Wednesday, January 26, 2005

A Poem by Me

Four walls, a top, a bottom,
In gray and musty white, I lived my life.

Then came the cross,
With His box-breaking, life-giving sacrifice.

Out of the four walls, a top, a bottom,
Free as a bird in the endless blue skies.

Soaring free, nothing around me,
His gift holds me up, and I sing, with glee.

Boxes are scattered on the ground.
Yet, I am not found...there on the ground!

Chances arise to drop from the skies,
And return to the four walls, a top, a bottom.

Yet FLY, FLY away!!!!
The boxes are burning, consuming, destroying.

Their contents, unknowing, turn from my pleas,
And willingly go on with their destructive destinies.

Yet FLY, FLY away!!!!
If I cannot bring them, I flee them.

Fly from the boxes when they approach,
Fleet to the foot of the cross.

The cross where He died,
Broke the box, and set us free.


Thank you, Lord, for your indescribable gift of life to me!!! I should have died to pay for my sins but I can be free from guilt and pain if I accept your sacrifice of love and live in faith!!!!! I choose YOU!!!!!!!

Monday, January 10, 2005

2 Quote of the Month-Dr. Ariel A. Roth

I always love to find supremely good quotes from liberals (and non-liberals) who have found the indisputable truth to be against the evolutionary theory. I am currently reading a wonderful compilation of 50 scientists research disproving evolution. Every Christian and indeed anyone who just sincerely wants to know the truth should read this book. It is called, "In Six Days" edited by John F. Ashton, Ph.D.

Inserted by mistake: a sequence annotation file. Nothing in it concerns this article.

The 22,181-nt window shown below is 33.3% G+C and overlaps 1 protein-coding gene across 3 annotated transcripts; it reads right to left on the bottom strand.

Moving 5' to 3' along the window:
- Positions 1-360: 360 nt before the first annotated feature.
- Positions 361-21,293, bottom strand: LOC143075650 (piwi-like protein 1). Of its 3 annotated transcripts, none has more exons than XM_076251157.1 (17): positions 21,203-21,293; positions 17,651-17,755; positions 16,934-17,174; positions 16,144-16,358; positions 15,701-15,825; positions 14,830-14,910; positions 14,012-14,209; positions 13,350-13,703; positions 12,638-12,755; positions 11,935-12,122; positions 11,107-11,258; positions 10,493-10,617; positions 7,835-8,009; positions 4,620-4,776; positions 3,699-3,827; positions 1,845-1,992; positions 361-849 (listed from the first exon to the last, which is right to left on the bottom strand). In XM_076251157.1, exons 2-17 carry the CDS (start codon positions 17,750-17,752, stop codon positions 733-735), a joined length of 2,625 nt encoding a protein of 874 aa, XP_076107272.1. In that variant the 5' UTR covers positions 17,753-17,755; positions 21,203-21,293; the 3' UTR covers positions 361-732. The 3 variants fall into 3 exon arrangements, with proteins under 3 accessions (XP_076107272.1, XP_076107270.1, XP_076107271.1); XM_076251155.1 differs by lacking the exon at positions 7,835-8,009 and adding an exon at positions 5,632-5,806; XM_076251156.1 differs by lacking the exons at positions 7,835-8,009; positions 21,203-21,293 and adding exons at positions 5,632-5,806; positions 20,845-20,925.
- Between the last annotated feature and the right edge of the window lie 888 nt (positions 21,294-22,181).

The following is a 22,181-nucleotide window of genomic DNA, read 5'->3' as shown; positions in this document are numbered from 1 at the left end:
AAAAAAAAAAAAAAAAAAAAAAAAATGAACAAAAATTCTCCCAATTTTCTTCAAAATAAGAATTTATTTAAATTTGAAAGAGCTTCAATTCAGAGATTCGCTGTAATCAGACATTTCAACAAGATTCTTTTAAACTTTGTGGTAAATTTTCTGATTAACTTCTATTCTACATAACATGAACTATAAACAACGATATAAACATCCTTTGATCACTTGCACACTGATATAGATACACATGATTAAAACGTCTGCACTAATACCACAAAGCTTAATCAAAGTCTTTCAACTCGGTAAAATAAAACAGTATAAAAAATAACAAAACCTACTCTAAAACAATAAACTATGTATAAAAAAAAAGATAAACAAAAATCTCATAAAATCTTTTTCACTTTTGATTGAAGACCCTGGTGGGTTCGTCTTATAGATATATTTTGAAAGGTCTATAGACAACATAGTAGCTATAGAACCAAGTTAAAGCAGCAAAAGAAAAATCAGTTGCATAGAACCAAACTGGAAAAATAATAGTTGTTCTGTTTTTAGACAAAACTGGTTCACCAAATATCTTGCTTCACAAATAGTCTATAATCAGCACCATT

The first quote speaks to the statement that creationism is merely a matter of faith, therefore it is religious not scientific. However, we can very clearly see that it takes faith to believe in ANY concept, including evolution, as Dr. Roth states.

"In fact, it seems to me that it takes a greater degree of blind faith (where there is no evidence) to believe in evolution than in the creation model of the Bible {where there is resounding evidence to prove its statements}."


"We are thus faced with the fact that after 2 centuries of conjecture,
a workable mechanism for evolution has not been found. While the perseverance of evolutionists is commendable, it would seem that by now it is time for science to give serious consideration to other alternatives of origins, such as creation."

My friend sent me this. I think this is fascinating.
Q: What is the shortest chapter in the Bible?
A: Psalms 117

Q: What is the longest chapter in the Bible?
A: Psalms 119

Q: Which chapter is in the center of the Bible?
A: Psalms 118

Fact: There are 594 chapters before Psalms 118
Fact: There are 594 chapters after Psalms 118
Add these numbers up and you get 1188.

Q: What is the center verse in the Bible?
A: Psalms 118:8

Q: Does this verse say something significant about God's perfect will for our lives?
A: Yes

The next time someone says they would like to find God's perfect will for their lives and that they want to be in the center of His will, just send them to the center of His Word!